At the end of the day you are a student teacher ie 'exactly what it says on the tin'.



     
  7. First of all, don't panic!
    By the end of the PGCE you must have met all of the standards. To meet a standard is not just about ticking a box to say that you reached it once. Likewise failing a standard is not just about frailing it once in one lesson, to fail then you would have to consistently fail to reach the standard.
    The final evidence you present should show that the standard has been met over time across two key stages and consistently. As other posters have stated not all standards can be met in all schools at all times. A single lapse in behaviour management should not cause you to fail the whole course. Clearly in some subjects, like PE or Science or Technology health and safety is a key consideration. What you need to concentrate on in your next placement is ensuring that you correct the oversight, that is be more aware of pupils and what is happening. In practical subjects you almost have to grow a third eye to see what's happening all the time. As you gain experience this unseen third eye should develop.
     
  8. Chatterbox1607

    Chatterbox1607 New commenter

    What would you advise students to do when gathering evidence? I plan to do this over the easter and I am in my final year.
     
  9. Gathering evidence for meeting the QTS standards is about quality, not necessarily quantity. Your training provider should give you guidelines as to what they wish you to collect and if they have a suggestion for how many pieces of evidence are needed for any standard.
    But a few general pointers:
    1. Evidence can ciome from a variety of sources such as observations done on you, lesson plans, pupil work, attendance at parent evenings or events run in the school. It can also come from work you have done prior to ITT.
    2. Look at the guidance that accompanies the QTS standards, this tells you what the standard is about, its scope and the sort of evidence you might have.
    go to: http://www.tda.gov.uk/partners/ittstandards/guidance_08/qts.aspx
    click on a standard and you will see first the 'rationale' click on the tabs and you can see much more information. Look at what you have and see if it matches. The guidance really takes the standard apart and tells you what it means in practice.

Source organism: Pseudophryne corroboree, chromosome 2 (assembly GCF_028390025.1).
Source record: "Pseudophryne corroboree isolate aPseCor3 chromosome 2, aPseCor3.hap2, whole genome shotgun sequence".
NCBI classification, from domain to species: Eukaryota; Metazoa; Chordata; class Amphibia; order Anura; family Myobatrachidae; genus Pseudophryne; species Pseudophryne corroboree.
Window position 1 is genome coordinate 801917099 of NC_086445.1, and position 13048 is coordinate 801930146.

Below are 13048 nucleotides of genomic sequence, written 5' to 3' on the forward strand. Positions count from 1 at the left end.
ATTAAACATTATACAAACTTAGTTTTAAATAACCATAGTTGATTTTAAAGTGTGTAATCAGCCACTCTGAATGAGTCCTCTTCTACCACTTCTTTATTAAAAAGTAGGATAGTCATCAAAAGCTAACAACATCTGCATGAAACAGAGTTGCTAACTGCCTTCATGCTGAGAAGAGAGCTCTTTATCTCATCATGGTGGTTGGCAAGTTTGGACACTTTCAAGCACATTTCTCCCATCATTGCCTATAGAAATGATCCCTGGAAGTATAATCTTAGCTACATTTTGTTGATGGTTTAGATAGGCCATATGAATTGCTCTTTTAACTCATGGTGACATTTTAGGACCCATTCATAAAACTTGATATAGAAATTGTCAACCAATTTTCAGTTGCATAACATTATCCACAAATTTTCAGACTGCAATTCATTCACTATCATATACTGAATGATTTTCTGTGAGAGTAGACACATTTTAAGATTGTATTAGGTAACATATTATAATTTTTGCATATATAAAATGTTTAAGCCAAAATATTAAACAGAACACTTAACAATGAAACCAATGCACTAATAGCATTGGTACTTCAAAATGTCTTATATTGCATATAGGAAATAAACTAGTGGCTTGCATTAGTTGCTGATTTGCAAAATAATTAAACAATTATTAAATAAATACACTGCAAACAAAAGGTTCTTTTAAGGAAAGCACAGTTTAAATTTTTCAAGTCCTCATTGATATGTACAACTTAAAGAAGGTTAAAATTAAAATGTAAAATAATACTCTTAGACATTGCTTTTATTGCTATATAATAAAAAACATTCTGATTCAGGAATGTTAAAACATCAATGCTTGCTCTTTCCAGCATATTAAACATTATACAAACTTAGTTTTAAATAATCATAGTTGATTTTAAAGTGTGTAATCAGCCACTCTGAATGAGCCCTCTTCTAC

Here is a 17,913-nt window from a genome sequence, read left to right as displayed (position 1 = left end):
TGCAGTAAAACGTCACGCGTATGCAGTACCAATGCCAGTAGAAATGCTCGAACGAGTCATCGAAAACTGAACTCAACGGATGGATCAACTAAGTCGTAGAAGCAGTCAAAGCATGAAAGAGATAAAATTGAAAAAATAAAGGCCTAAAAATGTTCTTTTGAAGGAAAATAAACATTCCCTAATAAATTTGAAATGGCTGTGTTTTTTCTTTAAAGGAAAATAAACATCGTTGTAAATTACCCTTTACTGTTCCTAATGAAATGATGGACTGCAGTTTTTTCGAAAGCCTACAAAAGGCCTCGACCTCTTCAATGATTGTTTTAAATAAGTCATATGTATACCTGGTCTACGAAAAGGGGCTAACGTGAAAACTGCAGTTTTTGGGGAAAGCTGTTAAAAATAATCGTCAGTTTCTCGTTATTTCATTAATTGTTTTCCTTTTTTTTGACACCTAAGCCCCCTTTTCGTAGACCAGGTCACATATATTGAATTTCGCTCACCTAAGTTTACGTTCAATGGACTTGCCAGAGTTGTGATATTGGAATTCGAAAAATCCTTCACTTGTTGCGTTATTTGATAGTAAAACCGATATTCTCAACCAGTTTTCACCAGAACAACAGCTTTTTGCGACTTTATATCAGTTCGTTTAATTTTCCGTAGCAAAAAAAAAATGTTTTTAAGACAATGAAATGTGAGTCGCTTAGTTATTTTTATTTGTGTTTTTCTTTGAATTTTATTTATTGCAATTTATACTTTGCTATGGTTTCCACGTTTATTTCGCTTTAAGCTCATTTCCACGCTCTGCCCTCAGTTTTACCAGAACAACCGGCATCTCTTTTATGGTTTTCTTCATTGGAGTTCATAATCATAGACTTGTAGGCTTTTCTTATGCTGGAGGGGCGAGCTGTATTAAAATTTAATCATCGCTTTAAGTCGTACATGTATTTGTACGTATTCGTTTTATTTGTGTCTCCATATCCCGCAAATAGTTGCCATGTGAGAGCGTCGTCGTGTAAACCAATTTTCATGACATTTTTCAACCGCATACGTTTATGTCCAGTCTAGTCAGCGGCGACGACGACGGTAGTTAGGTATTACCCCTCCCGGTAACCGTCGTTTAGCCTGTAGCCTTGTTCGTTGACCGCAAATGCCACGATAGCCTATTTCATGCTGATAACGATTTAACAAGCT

3. Devise a system - either a filing system or a way of linking to the evidence you have so that if asked for evidence of any particular standard you can find it easily. Some trainees use post it tabs in different colours to identify different groups of standards, writing the standard number on the tab, others have evidence files with sections for each standard.
    4. build up your evidence as you go through your teaching practice. But don't keep the evidence as static, if you have evidence for standard Q12 say, but next week you use a new way of assessing pupils in class that provides better evidence, then replacethe original or add to it.
    5. Talk with others on the course about what evidence they have and how they organise it. They may have evidence and be using it in a way that you hadn't thought of.
    6. Be prepared to write about the evidence and why you think it is high quality evidence, often evidence in the form of a piece of paper doesn't tell the whole story, for example evidence of being able to plan out of classroom experiences may take the form of a letter home to parents about a school trip that you went on. Write a short paragraph about what you have learned about the school policy on trips and how a risk assessment was conducted and the key things to remember when organising a trip. That would then be good quality evidence. Simply stating that you went on a school trip would not be high quality evidence.
     
  10. Conrad81

    Conrad81 New commenter

    What happens if your training school DO just turn around on assessment and say you have failed. Is there any recourse?